GENETICALLY modified chickens are laying eggs with interferon beta in their whites, a team of Japanese scientists reports.

The three female chickens are producing enough of interferon beta – used in the treatment of multiple sclerosis and hepatitis, and virus research – to drive down normally-high costs of making the precious and expensive protein, according to a report in the Yomiuri Shimbun.

The breakthrough, if it proves efficacious, would be just the latest use of a long history of the chicken egg in modern medicine.

The scientists come from public and private groups: the National Institute of Advanced Industrial Science and Technology (AIST) in Kansai, the National Agriculture and Food Research Organisation in Ibaraki Prefecture, and the Cosmo Bio Co. headquarters in Tokyo, the newspaper reports.

The development was the product of two generations of genetically altering poultry, according to the account.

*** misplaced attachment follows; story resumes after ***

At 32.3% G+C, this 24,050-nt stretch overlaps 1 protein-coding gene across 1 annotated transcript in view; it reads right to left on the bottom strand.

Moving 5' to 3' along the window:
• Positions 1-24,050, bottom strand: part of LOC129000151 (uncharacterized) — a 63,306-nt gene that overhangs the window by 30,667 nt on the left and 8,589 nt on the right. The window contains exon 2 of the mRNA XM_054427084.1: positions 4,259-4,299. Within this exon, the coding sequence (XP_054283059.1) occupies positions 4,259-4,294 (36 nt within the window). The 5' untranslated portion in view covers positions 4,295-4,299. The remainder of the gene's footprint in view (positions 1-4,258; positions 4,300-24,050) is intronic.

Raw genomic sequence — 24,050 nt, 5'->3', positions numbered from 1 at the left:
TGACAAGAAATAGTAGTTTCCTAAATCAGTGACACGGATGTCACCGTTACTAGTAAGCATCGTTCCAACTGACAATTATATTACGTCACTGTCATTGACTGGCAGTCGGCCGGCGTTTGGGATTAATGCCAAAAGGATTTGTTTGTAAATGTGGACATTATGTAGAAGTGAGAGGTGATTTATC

Genes producing interferon beta are introduced into cells that are the precursors of chicken sperm. Those cells are used to fertilise eggs, producing male chicks. Those male chicks are then crossbred with females to produce another generation of chickens with the inherited genes.

The resulting female chickens with the genes then laid the valuable eggs with the interferon beta inside the whites, the newspaper reported. The phenomenon was reportedly documented at Cosmo Bio Co. breeding facility in Hokkaido.

However, the scientists concede that stringent pharmaceutical safety standards meant that the initial targeted use of the new protein source would be for research purposes. The use of genetic engineering in chickens to develop drugs in the whites of eggs is a technique that was originally introduced about a decade ago at the Roslin Institute in Scotland, in which they showed they could produce interferon beta and also miR24 – a non-coding RNA molecule that has been used in treating melanoma.

But the history of the medicinal use of chicken eggs stretches back even before genetic engineering. For instance, flu vaccines have been made with the use of millions of chicken eggs each year, for about 70 years.

The major breakthrough in defeating polio in the mid-20th century was made by Lewis Coriell, a New Jersey-based researcher who perfected a way to culture human skin and viruses in chick embryos, which paved a way for scientists like Jonas Salk to manipulate the polio virus for the first time. — Laboratory Equipment